The Supreme Court has banned sand mining in the Chambal riverbed in Morena to protect the endangered ghariyals. But the sand mined from the river not only fulfils the district’s demand, but also that of nearby Gwalior, Agra in Uttar Pradesh and Bharatpur in Rajasthan.
To improve its image, the government had launched a month-long campaign against illegal sand mining between December 15, 2011, and January 15, 2012. All district collectors were asked to form teams of officials from mining, revenue, forest and police departments, which would take steps to stop illegal mining. In most districts, these officials seized vehicles and registered cases just for records. But in Sehore, the district collectorate decided to take the order at its face value.
Sharma sent a team of officers to a sand mine leased out to Madhya Pradesh State Mineral Corporation (MPSMC), a state-owned agency, in Ambajadeed village on the banks of the Narmada. The team, led by Nasrullaganj sub-divisional magistrate (SDM) Manoj Saryam, went unannounced and found illegal sand excavation on 51.3 hectare (ha) by Shiva Corporation Limited (SCL), a Rajasthan-based mining company, a contractor of MPSMC. It had illegally extracted 1.9 million cubic metre of sand with a whopping market value of Rs 378.7 crore. During two more operations, the team found that SCL had far exceeded its allotted 4 ha mining area each in Badgaon and Saatdev villages. It was illegally mining in 38 ha in Badgaon and 5 ha in Saatdev. Together, it accounted for sand worth Rs 112 crore. Saryam issued a show cause notice to the company through MPSMC.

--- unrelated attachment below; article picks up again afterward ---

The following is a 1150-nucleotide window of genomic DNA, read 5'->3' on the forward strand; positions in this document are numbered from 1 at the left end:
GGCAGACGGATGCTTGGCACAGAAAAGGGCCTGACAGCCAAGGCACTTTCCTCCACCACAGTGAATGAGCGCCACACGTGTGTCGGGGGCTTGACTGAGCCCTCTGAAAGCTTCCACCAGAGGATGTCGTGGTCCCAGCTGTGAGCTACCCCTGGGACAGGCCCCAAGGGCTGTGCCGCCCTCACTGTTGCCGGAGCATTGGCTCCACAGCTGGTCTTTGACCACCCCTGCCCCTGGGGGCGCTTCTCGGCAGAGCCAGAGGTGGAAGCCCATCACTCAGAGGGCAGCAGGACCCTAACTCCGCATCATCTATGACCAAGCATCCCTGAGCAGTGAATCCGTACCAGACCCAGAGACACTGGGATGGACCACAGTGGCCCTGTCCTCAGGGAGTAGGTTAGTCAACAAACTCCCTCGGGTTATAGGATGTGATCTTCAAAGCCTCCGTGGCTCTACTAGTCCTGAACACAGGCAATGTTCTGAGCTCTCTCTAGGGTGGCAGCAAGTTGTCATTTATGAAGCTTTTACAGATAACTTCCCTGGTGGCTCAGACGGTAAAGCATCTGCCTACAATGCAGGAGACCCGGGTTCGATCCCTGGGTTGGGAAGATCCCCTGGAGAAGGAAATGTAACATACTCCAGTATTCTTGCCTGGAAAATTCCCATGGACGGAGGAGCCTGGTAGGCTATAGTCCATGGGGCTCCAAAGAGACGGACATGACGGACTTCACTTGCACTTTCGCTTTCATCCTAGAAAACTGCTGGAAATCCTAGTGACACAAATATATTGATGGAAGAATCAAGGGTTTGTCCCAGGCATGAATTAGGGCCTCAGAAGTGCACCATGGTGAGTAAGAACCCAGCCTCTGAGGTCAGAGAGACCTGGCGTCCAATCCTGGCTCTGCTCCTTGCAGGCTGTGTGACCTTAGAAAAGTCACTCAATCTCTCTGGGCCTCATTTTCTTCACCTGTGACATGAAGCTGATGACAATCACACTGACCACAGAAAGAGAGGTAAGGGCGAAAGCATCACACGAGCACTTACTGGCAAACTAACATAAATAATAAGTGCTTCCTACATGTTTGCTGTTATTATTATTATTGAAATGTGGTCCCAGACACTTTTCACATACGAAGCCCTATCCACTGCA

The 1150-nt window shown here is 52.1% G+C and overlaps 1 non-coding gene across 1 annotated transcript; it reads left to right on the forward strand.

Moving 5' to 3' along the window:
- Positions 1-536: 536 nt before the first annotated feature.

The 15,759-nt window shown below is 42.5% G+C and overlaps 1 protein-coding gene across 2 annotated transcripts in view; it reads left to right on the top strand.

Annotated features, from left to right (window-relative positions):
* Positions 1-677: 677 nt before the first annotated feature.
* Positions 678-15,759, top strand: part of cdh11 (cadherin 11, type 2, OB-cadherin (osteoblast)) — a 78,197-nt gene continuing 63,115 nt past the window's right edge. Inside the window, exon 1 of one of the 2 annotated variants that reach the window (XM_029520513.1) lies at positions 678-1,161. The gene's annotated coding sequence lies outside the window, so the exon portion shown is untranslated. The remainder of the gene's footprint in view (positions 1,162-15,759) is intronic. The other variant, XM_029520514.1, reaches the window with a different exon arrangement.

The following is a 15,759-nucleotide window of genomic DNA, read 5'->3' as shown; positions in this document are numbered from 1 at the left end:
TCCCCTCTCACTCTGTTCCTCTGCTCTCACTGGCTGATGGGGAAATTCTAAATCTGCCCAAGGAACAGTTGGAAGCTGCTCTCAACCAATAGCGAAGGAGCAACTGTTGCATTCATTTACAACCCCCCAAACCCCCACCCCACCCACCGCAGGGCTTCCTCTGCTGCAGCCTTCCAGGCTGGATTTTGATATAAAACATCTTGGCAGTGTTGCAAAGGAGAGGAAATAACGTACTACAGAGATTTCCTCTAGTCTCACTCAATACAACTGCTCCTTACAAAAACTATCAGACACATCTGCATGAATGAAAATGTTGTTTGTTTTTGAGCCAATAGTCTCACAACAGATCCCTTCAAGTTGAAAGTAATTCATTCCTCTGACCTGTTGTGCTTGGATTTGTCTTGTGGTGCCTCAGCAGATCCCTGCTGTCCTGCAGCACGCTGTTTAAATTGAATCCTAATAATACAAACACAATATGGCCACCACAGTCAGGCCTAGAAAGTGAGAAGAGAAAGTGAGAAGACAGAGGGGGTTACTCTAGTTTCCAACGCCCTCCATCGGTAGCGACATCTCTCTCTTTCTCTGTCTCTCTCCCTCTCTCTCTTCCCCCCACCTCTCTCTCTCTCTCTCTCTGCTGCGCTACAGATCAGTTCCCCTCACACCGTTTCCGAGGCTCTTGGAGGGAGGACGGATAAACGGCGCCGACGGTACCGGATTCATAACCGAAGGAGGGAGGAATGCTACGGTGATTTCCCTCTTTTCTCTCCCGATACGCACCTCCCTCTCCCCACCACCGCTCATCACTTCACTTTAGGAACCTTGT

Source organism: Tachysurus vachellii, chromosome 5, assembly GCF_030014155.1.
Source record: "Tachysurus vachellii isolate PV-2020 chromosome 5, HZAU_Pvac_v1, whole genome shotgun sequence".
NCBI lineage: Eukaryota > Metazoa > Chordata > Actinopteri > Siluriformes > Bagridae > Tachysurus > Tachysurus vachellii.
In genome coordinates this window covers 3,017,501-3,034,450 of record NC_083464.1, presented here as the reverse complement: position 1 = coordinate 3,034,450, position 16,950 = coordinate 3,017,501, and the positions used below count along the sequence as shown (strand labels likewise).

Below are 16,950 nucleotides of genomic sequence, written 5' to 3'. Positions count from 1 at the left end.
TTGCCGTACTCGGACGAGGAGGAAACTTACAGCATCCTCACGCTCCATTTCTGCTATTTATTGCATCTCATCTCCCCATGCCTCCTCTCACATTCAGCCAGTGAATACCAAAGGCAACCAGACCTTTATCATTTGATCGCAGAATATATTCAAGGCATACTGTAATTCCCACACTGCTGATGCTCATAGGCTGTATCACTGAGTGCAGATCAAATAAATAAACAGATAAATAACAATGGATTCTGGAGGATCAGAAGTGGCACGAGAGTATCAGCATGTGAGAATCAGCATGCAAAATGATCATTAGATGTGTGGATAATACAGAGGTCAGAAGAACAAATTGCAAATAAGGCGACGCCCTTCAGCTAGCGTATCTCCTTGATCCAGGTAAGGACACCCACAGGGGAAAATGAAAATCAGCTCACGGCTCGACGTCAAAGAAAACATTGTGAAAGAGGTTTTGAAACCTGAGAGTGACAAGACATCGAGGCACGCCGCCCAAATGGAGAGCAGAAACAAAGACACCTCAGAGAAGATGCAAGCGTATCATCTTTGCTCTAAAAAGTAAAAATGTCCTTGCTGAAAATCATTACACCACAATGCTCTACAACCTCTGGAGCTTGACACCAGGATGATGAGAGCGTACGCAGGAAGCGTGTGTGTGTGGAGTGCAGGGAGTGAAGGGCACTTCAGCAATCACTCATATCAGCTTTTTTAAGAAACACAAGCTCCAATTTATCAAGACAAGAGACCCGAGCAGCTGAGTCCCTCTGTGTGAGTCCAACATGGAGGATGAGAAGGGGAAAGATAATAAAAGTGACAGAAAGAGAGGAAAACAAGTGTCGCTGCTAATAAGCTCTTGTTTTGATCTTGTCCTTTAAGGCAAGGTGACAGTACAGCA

The team also found that mining lease areas in the district were not demarcated on the ground before being assigned to the contractors. This resulted in actual mining areas far exceeding their allotted area. Lease for minor minerals were sanctioned without newspaper advertisements. This included all eight sand mines subleased to SCL by MPSMC. The government did not assess the illegally mined sand, causing great loss to the exchequer in terms of royalty, sales tax and income tax.
Sharma’s report, presented to the state government on January 9, also pointed out irregularities in stone mining by crusher operators. He recommended immediate cancellation of licences of SCL. Even before the report was submitted, news of illegalities in Sehore had become public, causing uproar in the Legislative Assembly. The leader of the opposition, Ajay Singh, set up a committee to probe the illegalities. Its report, released on January 16, found that SCL had illegally mined 661 ha against the allotted lease of 16 ha in Sehore’s Nasrullaganj sub-division.